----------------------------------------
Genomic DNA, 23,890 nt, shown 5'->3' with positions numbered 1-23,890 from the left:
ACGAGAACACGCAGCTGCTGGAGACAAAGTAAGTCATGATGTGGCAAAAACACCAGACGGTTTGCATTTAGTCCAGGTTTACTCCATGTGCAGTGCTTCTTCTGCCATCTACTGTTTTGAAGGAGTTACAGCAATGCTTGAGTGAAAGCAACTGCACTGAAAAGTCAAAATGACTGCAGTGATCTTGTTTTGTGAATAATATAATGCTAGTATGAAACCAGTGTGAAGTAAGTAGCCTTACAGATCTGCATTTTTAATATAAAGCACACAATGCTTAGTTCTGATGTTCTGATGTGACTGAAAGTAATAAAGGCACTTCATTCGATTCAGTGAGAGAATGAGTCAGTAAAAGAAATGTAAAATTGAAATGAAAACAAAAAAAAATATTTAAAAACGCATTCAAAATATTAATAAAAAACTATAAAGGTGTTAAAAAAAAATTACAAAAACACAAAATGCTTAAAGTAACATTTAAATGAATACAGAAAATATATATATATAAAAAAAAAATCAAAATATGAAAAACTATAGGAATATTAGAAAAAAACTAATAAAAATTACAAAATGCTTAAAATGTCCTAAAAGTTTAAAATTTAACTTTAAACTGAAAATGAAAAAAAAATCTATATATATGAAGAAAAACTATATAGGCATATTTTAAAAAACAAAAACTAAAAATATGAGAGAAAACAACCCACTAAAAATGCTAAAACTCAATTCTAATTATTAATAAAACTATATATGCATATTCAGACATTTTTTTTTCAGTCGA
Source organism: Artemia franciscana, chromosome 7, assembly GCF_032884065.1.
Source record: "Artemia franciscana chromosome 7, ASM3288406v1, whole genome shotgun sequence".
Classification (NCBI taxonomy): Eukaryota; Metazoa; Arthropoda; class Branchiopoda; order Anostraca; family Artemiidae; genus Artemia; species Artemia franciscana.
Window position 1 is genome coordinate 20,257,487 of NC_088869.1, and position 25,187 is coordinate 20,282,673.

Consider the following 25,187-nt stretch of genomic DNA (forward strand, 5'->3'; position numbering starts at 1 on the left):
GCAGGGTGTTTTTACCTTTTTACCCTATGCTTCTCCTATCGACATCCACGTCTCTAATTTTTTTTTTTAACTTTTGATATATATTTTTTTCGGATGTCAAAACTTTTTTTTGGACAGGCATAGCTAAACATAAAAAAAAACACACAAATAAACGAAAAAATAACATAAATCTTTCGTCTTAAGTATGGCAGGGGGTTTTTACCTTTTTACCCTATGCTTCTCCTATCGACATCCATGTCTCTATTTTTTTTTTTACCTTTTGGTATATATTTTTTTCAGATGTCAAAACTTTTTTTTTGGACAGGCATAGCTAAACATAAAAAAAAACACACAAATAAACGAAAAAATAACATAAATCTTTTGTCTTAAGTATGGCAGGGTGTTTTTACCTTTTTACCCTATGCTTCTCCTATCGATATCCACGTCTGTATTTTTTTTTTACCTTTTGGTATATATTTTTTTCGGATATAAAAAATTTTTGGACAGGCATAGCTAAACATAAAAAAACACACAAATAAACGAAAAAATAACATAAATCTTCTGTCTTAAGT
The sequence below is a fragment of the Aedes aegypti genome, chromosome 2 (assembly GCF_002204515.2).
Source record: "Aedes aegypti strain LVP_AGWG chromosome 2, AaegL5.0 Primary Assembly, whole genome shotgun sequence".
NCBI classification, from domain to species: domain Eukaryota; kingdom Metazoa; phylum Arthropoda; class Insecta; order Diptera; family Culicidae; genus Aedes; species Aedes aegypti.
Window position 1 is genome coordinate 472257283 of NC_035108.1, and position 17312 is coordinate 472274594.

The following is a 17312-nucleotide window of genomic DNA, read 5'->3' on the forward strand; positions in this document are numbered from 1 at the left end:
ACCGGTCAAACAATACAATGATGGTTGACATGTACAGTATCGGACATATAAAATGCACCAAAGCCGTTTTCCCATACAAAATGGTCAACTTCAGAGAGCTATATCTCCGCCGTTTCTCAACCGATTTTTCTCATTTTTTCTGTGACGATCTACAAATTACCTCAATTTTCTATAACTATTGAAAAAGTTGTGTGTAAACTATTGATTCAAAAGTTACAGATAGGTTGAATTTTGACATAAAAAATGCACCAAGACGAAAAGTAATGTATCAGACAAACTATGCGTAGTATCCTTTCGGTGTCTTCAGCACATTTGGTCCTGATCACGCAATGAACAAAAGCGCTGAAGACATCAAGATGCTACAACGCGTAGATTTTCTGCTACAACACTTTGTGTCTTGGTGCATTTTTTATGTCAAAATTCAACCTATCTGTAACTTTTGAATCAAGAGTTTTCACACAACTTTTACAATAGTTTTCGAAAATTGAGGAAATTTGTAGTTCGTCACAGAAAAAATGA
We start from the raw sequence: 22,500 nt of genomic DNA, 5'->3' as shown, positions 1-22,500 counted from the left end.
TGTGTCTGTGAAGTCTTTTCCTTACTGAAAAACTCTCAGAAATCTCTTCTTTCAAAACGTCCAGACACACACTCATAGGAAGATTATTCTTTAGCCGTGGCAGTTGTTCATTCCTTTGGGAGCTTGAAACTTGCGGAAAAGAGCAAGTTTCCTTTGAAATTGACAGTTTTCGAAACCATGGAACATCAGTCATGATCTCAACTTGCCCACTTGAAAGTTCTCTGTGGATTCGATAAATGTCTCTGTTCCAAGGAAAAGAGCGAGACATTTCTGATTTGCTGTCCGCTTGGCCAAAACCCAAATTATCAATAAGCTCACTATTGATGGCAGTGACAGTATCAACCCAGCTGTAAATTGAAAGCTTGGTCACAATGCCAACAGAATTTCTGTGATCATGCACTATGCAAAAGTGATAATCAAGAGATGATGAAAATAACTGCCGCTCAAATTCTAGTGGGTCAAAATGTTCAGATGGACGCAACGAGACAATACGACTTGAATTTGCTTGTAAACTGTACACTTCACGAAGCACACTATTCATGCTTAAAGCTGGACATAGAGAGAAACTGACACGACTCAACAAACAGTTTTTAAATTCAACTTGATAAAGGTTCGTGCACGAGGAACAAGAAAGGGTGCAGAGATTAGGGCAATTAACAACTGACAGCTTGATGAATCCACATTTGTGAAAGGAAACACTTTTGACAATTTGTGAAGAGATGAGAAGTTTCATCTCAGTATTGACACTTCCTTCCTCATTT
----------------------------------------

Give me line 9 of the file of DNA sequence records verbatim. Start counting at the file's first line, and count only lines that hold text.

The sequence below is a fragment of the Aedes aegypti genome, chromosome 2 (assembly GCF_002204515.2).